Alisia Ford, Founder of Glory Skincare

Alisia Ford/Instagram

Founder of Glory Skincare founder Alisia Ford says the act of self-care was passed down by her mom and grandmother.

"As a child, around five or six, whenever I would stay overnight at my grandma’s house, I would look forward to her evening beauty routine," she tells Bustle. "We’d shower, get into our robes and she’d apply this perfumed powder to our necks. I felt so cared for and beautiful."

Influenced by her grandmother, Ford says her self-care practices are essential to her daily life. "Every night, I either take a hot bath with epsom salt or a hot shower, light candles, and unwind," she says. "I follow up with a little dab of aromatherapy oil around my neck or a nice face oil."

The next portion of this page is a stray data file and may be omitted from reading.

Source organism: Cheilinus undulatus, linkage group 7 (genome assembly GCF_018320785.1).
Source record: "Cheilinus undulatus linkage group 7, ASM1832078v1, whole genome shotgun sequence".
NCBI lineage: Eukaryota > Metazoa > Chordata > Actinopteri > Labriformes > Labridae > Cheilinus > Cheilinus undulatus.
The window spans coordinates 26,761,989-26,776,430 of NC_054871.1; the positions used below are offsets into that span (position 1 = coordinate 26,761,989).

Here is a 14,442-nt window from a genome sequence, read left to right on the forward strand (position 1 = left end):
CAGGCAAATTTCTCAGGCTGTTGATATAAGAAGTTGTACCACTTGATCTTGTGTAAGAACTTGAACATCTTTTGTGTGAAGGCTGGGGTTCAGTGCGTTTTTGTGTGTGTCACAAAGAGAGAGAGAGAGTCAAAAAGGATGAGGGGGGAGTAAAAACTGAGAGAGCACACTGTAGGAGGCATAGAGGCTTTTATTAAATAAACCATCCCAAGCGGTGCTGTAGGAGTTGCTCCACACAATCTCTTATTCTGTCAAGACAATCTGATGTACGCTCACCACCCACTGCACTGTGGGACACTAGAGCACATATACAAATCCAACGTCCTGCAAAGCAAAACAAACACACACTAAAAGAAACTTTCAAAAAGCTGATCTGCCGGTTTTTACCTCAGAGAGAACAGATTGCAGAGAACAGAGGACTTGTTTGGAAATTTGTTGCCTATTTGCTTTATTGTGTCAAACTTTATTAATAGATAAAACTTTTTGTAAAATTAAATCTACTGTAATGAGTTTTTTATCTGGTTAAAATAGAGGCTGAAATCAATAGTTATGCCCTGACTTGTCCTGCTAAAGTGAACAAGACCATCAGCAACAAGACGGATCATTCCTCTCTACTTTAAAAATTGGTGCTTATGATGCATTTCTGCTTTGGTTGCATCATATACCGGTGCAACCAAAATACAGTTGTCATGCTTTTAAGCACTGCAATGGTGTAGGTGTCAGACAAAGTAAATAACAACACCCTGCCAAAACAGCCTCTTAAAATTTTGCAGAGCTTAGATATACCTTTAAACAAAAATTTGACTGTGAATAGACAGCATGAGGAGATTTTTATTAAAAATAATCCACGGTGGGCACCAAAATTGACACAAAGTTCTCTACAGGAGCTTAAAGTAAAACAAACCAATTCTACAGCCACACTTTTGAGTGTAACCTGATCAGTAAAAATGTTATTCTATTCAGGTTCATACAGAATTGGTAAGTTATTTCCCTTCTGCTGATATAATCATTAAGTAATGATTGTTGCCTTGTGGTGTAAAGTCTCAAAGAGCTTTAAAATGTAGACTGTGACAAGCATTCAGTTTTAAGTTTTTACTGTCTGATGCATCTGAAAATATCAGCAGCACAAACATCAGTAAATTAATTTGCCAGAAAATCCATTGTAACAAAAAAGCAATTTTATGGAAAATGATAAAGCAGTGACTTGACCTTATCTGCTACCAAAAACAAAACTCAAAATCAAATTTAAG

Jaleesa Jaikaran, Makeup Artist

Jaleesa Jaikaran/Instagram

For makeup artist Jaleesa Jaikaran, Black beauty was the only type of beauty she knew when growing up in Trinidad. "I grew up with the understanding that everyone was beautiful," she tells Bustle. "There were no Eurocentric standards we ever aspired to."

Jaikaran took beauty inspiration from her aunt. "She used to be a hairstylist, and would always dye her own hair and do both my and my sister's hair," she says. Her aunt also introduced her to makeup — lip gloss in particular. "I used to get made fun of because I have big lips, but as time progressed it became more accepted. It was ingrained in me to always celebrate my beauty as is."